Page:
THALATTA: A BOOK FOR THE SEA-SIDE - American Literature of the Sea and Great Lakes

American Literature of the Sea and Great Lakes

THALATTA: A BOOK FOR THE SEA-SIDE (1853). Published by Tick- nor, Reed, and Fields in Boston, this collection of poems was apparently intended for vacation reading. Although the book’s title page gave no indication of editorship, bibliographers ascribe it to Samuel Longfellow (1819-1892), brother of the famous poet, and his Harvard Divinity School classmate Thomas Wentworth Higginson* (1823-1911). The title allusion to the Greek word for the sea in Xenophon’s writings is picked up by the anthology’s second poem as translated from Heinrich Heine.

Among the 127 poems collected are a passage from Homer, songs from Shakespeare, Scottish ballads, and translations from Spanish as well as German. Even so, Thalatta heavily features works by nineteenth-century English and American writers of varying degrees of prominence, and readers would have felt comfortable in perusing the book among friends. Samuel Taylor Coleridge, William Wordsworth, John Keats, George Gordon Lord Byron, Thomas Hood, Charles Kingsley, Sir Walter Scott, Elizabeth and Robert Browning, and Thomas Moore appear in company with John Green-leaf Whittier,* James Russell Lowell,* Henry David Thoreau,* Felicia He- mans, and many other writers, including both editors and the publisher James T. Fields. Six poems by Henry Wadsworth Longfellow* exceed the number allotted to any other poet except “Anonymous.”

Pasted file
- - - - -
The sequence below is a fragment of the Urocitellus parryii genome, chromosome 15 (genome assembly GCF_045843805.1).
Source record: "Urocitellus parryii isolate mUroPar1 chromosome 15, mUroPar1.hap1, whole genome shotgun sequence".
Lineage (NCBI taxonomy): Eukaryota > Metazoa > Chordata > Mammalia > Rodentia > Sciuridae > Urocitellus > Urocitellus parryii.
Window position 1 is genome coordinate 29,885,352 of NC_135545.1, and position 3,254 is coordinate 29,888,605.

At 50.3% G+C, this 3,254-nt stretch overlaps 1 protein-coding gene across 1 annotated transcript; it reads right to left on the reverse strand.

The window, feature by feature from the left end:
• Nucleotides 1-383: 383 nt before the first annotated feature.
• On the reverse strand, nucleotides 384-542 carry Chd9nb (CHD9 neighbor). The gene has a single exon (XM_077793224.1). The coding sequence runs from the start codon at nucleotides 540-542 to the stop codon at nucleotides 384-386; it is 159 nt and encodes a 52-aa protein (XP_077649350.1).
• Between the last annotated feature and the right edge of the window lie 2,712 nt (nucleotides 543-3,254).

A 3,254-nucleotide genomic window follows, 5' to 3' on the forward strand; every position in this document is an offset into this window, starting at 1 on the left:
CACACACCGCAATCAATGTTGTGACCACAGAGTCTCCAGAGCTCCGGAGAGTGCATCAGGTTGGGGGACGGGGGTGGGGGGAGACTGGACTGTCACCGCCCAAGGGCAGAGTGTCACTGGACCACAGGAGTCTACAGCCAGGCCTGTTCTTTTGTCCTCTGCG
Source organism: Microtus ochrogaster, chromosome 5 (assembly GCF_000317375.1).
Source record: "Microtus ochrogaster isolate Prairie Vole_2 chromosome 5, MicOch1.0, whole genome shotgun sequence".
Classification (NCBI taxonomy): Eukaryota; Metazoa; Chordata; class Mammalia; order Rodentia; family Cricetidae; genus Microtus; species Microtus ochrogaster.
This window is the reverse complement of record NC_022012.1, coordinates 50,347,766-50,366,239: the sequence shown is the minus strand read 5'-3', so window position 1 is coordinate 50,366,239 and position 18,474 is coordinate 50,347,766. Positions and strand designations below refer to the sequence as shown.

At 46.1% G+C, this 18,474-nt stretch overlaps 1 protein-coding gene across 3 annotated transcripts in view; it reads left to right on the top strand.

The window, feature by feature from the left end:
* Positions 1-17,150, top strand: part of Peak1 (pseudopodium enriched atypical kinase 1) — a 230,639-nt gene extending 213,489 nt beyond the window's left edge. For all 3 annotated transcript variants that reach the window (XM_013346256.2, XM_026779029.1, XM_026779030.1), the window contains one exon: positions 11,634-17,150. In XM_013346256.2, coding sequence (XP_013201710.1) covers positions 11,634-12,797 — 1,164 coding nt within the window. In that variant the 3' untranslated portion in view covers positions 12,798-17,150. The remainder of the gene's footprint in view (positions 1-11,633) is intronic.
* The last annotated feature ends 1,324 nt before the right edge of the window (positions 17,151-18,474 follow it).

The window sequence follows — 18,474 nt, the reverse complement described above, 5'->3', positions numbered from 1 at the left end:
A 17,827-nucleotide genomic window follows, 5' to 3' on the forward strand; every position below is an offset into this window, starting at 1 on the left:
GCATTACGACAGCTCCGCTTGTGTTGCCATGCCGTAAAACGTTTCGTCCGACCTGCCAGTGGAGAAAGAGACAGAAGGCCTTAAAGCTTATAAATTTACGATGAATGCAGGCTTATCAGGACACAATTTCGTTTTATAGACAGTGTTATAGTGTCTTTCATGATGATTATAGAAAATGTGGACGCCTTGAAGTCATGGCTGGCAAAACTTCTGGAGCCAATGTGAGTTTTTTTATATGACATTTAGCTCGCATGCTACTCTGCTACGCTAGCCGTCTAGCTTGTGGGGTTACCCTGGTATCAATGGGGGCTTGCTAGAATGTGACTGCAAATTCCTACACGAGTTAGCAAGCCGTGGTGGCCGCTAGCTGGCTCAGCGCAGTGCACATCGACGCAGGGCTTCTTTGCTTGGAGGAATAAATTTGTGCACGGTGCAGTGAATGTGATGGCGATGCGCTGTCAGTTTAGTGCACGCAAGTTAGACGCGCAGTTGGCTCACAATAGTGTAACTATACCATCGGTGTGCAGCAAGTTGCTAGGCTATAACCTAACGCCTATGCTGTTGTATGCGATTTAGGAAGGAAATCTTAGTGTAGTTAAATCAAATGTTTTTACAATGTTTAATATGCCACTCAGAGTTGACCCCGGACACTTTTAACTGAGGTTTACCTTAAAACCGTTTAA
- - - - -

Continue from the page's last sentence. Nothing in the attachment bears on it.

There is no evident chronological, national, or formal principle of organization. Edgar Allan Poe’s* “Annabel Lee,” for instance, turns up between Alfred Lord Tennyson’s “ ‘Ask Me No More’ ” and Anne Whitney’s “Bertha.” Yet there seem to be loose tonal or thematic groupings, as where “The Wreck of the Hesperus” appears among several lyric or narrative poems relating to storms. The overall impression is that this is a book to be picked up, leafed through, and read from in the manner suggested by Caroline Sheridan Norton in the opening poem, “Prelude,” whose speaker invites us to take “some volume of our choice, Full of a quiet poetry of thought” (1) for summer recreation by the shore. [See also SEA IMAGERY IN MODERN AND CONTEMPORARY POETRY]

Jane Donahue Eberwein